ALLDATA Tech Assist suggested that the Wireless Ignition Node (WIN) might be at fault and said we should check power and ground at that funky little box — this is what most people might call the ignition switch, but it’s a CAN module and apparently wakes up the bus and the other modules, which it was refusing to do. It had power and ground, so we found a rebuilder in San Antonio who would refurbish it for $149 if we’d send the WIN and both fobs, so we did. When the node came back, the Dodge fired right up, but there were other issues — the door locks wouldn’t work unless the WIN (the key) was turned on. With the key on, the lock buttons and the fobs worked fine. Also, the accessory delay problem wasn’t working right – the windows and the radio always kept working even after the door was opened. Oh, and the courtesy lights wouldn’t work unless the key was on. Could the WIN be causing this? For some reason it had no idea the doors were open, and the cluster seems to be the module receiving those inputs.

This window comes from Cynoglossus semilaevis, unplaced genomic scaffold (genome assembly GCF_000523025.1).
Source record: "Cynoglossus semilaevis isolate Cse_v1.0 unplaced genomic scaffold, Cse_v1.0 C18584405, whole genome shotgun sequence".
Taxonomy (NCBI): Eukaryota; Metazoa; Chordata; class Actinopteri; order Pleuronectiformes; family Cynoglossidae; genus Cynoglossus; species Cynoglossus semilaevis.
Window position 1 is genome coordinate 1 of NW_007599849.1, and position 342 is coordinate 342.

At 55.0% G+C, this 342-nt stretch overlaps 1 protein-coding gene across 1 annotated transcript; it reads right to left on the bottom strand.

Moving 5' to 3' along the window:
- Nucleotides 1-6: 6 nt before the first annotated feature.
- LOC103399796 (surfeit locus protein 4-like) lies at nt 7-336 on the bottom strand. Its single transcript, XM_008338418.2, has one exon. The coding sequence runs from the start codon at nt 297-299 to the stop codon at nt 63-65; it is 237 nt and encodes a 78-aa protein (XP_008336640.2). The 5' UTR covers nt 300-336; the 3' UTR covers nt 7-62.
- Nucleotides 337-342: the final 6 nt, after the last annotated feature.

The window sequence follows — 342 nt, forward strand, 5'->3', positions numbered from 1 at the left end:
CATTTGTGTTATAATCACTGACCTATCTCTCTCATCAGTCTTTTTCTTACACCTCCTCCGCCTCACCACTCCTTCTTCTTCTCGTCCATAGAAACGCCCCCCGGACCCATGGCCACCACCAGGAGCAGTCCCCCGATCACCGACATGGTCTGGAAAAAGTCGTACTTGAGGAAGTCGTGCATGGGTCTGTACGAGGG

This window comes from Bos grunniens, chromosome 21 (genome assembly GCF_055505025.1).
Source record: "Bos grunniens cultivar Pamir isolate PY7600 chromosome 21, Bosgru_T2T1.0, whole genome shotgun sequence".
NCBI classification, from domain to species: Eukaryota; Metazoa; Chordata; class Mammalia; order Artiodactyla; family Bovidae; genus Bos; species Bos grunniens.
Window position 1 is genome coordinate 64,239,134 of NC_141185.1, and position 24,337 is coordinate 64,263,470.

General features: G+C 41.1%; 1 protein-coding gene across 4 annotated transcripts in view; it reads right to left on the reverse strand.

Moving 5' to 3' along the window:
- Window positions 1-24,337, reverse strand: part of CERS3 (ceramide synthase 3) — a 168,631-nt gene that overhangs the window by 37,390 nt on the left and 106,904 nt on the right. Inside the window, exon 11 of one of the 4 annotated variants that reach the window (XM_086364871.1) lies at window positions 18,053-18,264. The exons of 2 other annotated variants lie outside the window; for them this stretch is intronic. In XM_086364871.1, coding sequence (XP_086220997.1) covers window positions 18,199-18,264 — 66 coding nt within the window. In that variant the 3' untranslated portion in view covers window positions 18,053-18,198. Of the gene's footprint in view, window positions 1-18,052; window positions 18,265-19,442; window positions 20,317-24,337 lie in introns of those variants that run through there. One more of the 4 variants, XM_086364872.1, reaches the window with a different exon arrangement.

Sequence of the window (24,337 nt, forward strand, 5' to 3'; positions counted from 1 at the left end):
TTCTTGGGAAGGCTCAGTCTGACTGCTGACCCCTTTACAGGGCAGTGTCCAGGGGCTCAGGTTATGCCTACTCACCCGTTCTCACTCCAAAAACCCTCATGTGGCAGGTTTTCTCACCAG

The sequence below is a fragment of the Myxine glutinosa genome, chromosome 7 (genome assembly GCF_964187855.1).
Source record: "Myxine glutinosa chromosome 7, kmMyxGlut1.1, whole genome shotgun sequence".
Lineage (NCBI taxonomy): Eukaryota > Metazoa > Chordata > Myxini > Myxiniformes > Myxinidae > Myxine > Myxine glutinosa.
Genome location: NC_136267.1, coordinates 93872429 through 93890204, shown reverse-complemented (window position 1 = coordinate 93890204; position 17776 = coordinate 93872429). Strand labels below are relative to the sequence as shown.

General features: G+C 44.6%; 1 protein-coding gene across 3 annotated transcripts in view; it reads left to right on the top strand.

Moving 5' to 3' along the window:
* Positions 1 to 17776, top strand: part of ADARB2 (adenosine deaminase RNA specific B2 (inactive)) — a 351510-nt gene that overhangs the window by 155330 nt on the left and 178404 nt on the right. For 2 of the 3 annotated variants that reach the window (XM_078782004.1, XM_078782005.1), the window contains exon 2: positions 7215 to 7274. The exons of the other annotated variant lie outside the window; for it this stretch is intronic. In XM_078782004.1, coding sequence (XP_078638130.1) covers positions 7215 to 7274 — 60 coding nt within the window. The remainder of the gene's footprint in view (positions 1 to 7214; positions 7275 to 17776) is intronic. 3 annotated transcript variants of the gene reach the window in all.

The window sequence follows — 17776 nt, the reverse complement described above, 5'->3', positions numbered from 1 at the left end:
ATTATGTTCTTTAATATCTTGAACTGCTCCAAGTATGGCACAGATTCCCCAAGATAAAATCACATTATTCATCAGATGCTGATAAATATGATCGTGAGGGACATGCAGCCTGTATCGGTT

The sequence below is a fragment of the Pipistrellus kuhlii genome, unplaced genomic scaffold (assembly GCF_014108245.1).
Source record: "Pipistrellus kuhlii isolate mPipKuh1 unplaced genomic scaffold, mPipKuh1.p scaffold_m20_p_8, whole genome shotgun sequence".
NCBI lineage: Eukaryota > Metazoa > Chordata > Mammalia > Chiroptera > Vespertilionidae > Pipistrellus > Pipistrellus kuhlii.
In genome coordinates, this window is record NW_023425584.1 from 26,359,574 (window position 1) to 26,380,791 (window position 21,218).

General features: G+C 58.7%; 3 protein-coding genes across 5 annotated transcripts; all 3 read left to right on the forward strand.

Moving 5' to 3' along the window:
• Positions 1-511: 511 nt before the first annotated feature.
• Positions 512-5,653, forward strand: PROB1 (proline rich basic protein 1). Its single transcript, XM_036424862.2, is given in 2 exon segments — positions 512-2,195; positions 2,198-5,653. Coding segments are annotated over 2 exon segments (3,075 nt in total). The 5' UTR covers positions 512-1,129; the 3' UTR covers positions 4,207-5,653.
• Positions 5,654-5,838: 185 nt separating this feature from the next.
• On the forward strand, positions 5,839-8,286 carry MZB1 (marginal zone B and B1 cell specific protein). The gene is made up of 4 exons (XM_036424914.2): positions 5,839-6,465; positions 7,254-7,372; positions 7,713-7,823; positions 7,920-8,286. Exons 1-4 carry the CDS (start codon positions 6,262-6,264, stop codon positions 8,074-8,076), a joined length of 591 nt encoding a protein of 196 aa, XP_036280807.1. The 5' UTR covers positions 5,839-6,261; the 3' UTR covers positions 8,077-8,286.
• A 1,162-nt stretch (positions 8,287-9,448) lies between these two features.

What surprised us was that fuse 14 was missing, and although fuse 17 also feeds battery power to the cluster, 14 feeds an important part of the cluster as well – and the absence of that feed caused all manner of confusion. Somebody removed that fuse before we ever even saw the car. And that didn’t help either.

As a hail Mary pass, we ran through a check of all the fuses and found fuse 14 missing from the rear PDC (by the battery in the trunk). At that moment we didn’t know it, but when we researched, we found that Fuses 14 and 17 both feed the cluster, and when we installed the requisite 10-amp fuse in position 14 the Dodge was good to go – locks, retained accessory power, courtesy lights, everything. Somebody had planted this bug before we ever saw the car.

A 2008 Nissan Quest

This was another inoperative A/C – we had shoved some juice into this one for the first time in its life about four years ago and it had worked well until about halfway through this past summer. I threw the job at one of my folks who needed to get some A/C troubleshooting worksheets done, and I got involved after she did her preliminary diagnosis.